Why goddess? To proclaim a woman as a domestic goddess is to valorize her unrecognized labor; to deify her as a higher being, a goddess who nourishes, cooks, cleans, cares. The Mother India cult propagates the image of a sacrificial mother who is happy to offer her life, love and labor for her children and family. It is the ultimate fetishization of the woman as an unquestioning caregiver; the “unconditional love” of the mother that the social media user was referring to. And, therein lies the irony of this posturing that on one hand, hails the woman as a goddess who is revered and immortalized in popular cultural narratives, and on the other hand, projects her as a tireless worker who is bound to perform her domestic duties with zealous efficiency.
A woman’s domestic labor is thus devalued and even demanded as a round-the-clock vocation and justified in the context of the home and the kitchen being her place of pride. A patriarchal mindset has internalized this view of the domestic space being a woman’s, especially a homemaker’s sanctum sanctorum that legitimizes her position within the family, the fundamental unit of society.
The dichotomy of the Great Indian Kitchen is that the roundness and softness of a chapati served piping hot at the dining table dominated by male members, and where women often eat last or less, hails her wifely/motherly toil as unconditional love, all while romanticizing the beads of sweats breaking out on her forehead.
Systemic patriarchy has ensured that women too have often internalized the inherent gender norms and glorified women’s work as being only suited for the feminine. The result? A tradition of men unskilled at domestic work, considering it against their manly pride and prestige; men who are infantilized by wives who end up mothering them, and a generation of boys who continue to unquestioningly glorify women’s unpaid labor as a labor of love.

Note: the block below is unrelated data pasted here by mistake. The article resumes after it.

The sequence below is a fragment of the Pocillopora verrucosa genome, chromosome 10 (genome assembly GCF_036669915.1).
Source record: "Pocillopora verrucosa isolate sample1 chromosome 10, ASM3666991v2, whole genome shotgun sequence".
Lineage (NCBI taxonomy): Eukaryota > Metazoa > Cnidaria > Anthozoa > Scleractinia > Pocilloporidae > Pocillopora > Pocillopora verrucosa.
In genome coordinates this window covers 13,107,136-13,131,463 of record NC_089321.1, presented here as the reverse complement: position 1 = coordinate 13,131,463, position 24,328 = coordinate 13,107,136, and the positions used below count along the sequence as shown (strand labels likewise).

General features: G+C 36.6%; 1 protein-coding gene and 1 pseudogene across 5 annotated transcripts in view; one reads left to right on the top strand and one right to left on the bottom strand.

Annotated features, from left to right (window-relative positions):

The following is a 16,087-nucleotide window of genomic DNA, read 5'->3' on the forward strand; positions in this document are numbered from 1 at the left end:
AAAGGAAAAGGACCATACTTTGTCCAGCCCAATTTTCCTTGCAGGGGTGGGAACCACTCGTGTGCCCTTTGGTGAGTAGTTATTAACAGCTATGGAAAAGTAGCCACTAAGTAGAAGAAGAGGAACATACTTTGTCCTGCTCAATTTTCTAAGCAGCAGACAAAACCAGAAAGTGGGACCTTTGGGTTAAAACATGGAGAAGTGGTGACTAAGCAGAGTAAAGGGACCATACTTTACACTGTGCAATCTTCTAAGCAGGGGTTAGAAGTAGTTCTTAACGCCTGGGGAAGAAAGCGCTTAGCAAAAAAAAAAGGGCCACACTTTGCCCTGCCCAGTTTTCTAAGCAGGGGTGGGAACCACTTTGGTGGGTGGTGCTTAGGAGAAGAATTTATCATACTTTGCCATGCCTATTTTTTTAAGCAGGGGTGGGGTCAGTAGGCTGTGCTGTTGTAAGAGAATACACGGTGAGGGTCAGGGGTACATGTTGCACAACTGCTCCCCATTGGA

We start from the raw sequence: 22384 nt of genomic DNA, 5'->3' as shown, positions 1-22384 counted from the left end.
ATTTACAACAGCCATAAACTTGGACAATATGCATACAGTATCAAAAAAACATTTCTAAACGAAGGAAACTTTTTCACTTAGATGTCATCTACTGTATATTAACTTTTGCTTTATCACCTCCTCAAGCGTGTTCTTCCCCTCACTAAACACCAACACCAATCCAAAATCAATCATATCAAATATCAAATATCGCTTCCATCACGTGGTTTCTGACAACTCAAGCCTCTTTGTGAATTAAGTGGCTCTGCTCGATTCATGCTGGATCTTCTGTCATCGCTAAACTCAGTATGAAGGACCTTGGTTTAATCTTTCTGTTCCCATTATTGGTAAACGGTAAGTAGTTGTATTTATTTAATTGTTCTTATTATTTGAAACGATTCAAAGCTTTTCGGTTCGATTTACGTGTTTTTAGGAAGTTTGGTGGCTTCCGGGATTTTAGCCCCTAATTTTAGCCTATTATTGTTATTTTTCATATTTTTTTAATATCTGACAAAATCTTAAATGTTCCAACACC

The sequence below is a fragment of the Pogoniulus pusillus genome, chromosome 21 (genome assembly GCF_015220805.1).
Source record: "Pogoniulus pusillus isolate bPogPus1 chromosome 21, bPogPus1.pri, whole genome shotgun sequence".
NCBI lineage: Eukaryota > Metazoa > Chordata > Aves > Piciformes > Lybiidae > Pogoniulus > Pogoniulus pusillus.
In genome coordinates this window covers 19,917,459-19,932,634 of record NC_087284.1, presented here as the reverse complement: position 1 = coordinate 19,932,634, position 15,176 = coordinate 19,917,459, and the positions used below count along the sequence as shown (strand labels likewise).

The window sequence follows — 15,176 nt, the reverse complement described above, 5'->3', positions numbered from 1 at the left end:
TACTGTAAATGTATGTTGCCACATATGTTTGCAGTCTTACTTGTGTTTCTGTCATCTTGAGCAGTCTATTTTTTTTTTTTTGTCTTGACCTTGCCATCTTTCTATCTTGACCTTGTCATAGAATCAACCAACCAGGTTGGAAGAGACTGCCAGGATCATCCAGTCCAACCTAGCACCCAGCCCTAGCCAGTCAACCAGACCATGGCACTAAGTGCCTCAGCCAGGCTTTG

Should women be paid for housework?
According to a Time Use in India - 2019 survey, 91.8% of women in India between the ages of 15 and 59, and only 20.06% men participated in unpaid domestic work across Indian households in 2019. The report highlighted the concept of “time poverty” as experienced by women when it comes to their participation in paid work. While Indian men spend 80 percent of their working hours on paid work, women spend nearly 84 percent on unpaid labor. This glaring “time poverty” indicates that on an average, women in Indian households have much less time for pursuing hobbies, leisure time and community participation.